Reflections from a positive start to term – a positive feedback loop

As a trainee teacher with a light timetable I became used to the process of reflecting after a lesson. Unpicking *why* a particular lesson went badly went some way to avoid the same thing from happening again. Did the students become behaviourally disruptive because the task was too hard? Too easy? Could I have scaffolded or modelled that task more carefully?

As a trainee I also found time to reflect on things that went well, in an attempt to replicate the positive as often as possible. However, as I became more experienced time has naturally became more squeezed. I’ve had to spend more time *doing* things and had less time to think/reflect about how things have been going.

This blog is an attempt to help me to pause and reflect *why* things have gone well this week and what I can do to keep this up for both myself and my mentee. My reflections are below:

  1. Honeymoon period. Rules haven’t been tested yet.
  2. This is my third year at the school. Students know me. They know that I know what’s up. This is powerful; I’m not a new face & I’m trusted around the school. Most students might have heard of me & heard other students talk about my lessons. This proves that I *can* teach, *will* teach and trust is already built before a new student enters my classroom. This immediately makes it easier for me to enforce routines and establish expectations. Once routines and expectations have been set; that’s half the battle won.
  3. I’m well rested after the summer. Being well rested means that I’m positive, enthusiastic and have the energy to show this to my classes. Because I’m positive & enthusiastic this makes my students feel more positive & enthusiastic. Because they’re more positive, they enjoy the process of learning more & this makes me happy. I’m now happy & show this to the class. Because I’m happy this makes the class more happy. See where I’m going with this? It’s a positive feedback loop & me and the class are feeding off each other’s positivity. What perhaps I can learn from this is that should a “negative” feedback loop occur within the class then I can halt this slide with an injection of energy of positivity. Perhaps.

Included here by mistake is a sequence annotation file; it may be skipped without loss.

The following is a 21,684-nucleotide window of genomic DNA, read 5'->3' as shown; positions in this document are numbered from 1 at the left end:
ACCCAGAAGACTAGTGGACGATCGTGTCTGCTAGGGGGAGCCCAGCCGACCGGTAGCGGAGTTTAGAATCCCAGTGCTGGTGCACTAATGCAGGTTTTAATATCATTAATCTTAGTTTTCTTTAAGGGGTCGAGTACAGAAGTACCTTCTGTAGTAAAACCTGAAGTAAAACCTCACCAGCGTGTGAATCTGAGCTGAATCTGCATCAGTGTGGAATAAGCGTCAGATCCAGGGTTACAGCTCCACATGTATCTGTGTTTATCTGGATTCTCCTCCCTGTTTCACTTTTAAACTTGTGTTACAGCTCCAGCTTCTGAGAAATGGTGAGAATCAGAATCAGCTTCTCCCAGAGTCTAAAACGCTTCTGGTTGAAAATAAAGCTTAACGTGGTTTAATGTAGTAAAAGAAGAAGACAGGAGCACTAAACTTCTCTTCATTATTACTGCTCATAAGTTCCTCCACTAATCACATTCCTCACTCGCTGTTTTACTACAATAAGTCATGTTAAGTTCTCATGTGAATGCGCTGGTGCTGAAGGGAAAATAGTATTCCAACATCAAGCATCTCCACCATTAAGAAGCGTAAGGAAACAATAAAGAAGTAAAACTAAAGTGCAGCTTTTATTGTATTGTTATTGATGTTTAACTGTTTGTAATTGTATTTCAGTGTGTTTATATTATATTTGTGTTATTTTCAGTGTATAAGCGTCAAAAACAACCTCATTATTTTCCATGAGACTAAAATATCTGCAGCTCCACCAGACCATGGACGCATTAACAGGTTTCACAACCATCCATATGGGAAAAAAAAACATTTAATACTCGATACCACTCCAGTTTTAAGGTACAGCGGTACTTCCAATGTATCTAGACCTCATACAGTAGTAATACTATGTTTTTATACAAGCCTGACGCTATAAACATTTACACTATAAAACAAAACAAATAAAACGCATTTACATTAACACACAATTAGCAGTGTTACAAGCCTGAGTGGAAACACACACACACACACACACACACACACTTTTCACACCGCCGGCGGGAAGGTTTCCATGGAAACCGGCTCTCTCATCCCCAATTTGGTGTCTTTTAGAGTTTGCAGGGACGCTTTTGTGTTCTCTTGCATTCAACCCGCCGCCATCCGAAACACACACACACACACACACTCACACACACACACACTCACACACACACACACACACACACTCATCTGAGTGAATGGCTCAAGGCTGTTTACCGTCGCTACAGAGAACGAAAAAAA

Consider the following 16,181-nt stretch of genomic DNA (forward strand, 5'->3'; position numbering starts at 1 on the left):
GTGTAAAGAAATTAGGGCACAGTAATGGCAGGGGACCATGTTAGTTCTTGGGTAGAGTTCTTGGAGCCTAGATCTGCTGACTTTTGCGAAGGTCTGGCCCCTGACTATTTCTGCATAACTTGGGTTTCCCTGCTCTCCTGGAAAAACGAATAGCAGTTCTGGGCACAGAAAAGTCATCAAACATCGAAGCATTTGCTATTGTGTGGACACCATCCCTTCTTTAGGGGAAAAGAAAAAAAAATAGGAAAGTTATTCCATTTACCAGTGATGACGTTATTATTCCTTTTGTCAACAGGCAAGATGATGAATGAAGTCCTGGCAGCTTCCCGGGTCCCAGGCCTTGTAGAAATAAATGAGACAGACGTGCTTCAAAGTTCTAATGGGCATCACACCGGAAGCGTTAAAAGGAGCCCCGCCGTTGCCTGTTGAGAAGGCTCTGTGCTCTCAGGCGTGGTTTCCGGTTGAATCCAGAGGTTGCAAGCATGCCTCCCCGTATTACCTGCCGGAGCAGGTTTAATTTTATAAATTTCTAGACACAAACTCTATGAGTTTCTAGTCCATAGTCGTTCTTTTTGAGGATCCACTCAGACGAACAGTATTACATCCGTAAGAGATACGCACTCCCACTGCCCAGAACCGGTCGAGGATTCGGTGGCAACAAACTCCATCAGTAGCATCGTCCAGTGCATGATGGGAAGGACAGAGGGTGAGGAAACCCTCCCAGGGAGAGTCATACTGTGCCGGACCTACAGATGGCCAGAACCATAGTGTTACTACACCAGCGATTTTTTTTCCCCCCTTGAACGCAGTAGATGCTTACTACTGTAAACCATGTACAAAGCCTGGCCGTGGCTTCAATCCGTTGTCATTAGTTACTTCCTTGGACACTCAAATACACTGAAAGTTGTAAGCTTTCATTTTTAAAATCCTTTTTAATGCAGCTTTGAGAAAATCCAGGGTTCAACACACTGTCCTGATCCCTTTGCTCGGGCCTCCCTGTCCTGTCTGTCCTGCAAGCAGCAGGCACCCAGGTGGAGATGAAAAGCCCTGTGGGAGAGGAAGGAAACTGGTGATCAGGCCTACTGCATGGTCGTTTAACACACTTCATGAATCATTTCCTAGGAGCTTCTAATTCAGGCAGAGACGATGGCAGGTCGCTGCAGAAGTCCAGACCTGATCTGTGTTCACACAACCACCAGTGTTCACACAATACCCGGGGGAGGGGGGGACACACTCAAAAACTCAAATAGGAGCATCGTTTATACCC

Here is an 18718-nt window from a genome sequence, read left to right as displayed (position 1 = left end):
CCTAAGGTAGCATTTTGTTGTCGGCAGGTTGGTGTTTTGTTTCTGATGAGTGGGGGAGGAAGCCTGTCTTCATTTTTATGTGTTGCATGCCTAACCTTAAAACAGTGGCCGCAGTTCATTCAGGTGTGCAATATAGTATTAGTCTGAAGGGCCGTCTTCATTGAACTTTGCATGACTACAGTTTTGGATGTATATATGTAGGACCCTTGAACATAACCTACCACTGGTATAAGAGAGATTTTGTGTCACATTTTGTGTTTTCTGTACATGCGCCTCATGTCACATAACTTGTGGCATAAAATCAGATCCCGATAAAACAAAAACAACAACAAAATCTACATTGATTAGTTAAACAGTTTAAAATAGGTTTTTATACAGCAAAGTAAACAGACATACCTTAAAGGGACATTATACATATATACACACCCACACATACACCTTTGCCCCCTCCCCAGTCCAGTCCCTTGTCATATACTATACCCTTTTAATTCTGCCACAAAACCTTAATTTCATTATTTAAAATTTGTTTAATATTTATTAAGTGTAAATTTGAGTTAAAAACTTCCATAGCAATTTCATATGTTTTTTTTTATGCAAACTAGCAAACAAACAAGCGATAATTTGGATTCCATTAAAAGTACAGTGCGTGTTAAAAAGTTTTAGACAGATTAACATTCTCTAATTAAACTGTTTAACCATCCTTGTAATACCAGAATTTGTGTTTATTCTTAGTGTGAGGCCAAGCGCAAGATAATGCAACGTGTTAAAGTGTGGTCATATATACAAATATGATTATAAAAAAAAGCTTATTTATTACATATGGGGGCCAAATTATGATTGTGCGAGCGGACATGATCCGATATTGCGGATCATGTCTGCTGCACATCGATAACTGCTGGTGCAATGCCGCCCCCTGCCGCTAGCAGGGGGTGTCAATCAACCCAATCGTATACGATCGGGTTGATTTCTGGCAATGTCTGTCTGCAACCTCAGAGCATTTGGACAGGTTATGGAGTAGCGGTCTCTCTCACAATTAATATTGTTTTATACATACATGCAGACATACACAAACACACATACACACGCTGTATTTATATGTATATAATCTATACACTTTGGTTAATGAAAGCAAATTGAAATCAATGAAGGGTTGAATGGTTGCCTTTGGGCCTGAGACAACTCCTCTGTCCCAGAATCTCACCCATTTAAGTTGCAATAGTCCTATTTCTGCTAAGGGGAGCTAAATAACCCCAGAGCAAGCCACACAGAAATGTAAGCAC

The idea of feedback loops then got me reflecting on well…reflections and the point of them. As I wrote in my previous blog post, I’m a mentor now & in the position of encouraging my mentee to reflect as routinely as possible.

Most readers are probably familiar with Kolb’s learning cycle or something similar. I’m a physicist though so I’m robustly sticking with the idea of a feedback loop (which is where I believe the concept of the learning cycle was first borrowed – from electrical engineering).

The above image shows one of the simplest feedback loops; the thermostat. A thermostat works by firstly detecting the temperature of a given room. Is the room too cold? If so, then a signal is sent via wire and this is used to close a switch thereby turning a source of heat on. The temperature of the room then increases until it reaches a pre-determined set-point at which point the thermostat opens the switch connected to the heater, therefore removing the heat source.

The thermostat is continuously *learning* from the surrounding environment and making changes to keep the temperature of the room at an optimal level.

This is, in essence how I feel effective teaching should work. Let’s say I pitch the level of the lesson too high & without sufficient scaffolding for the students to get to this high level. This means that the room is too *hot*. We are the thermostat; we learn from our surrounding environment (the lesson that is pitched too high) and to remove the “heat” from the classroom we either pitch the lesson at a lower level or, more ideally, apply some scaffolding to allow the students to reach the high level.

In this way, through trial and error, we can achieve the optimum “temperature”* in the classroom and I will be encouraging both myself and my mentee to reflect as much as possible on lessons this coming year. Judging by the first few days, I’m hoping it will be a good one!

*there is no such thing as optimum temperature in the classroom. It is always too hot or too cold and, mysteriously, sometimes both too hot *and* too cold simultaneously.

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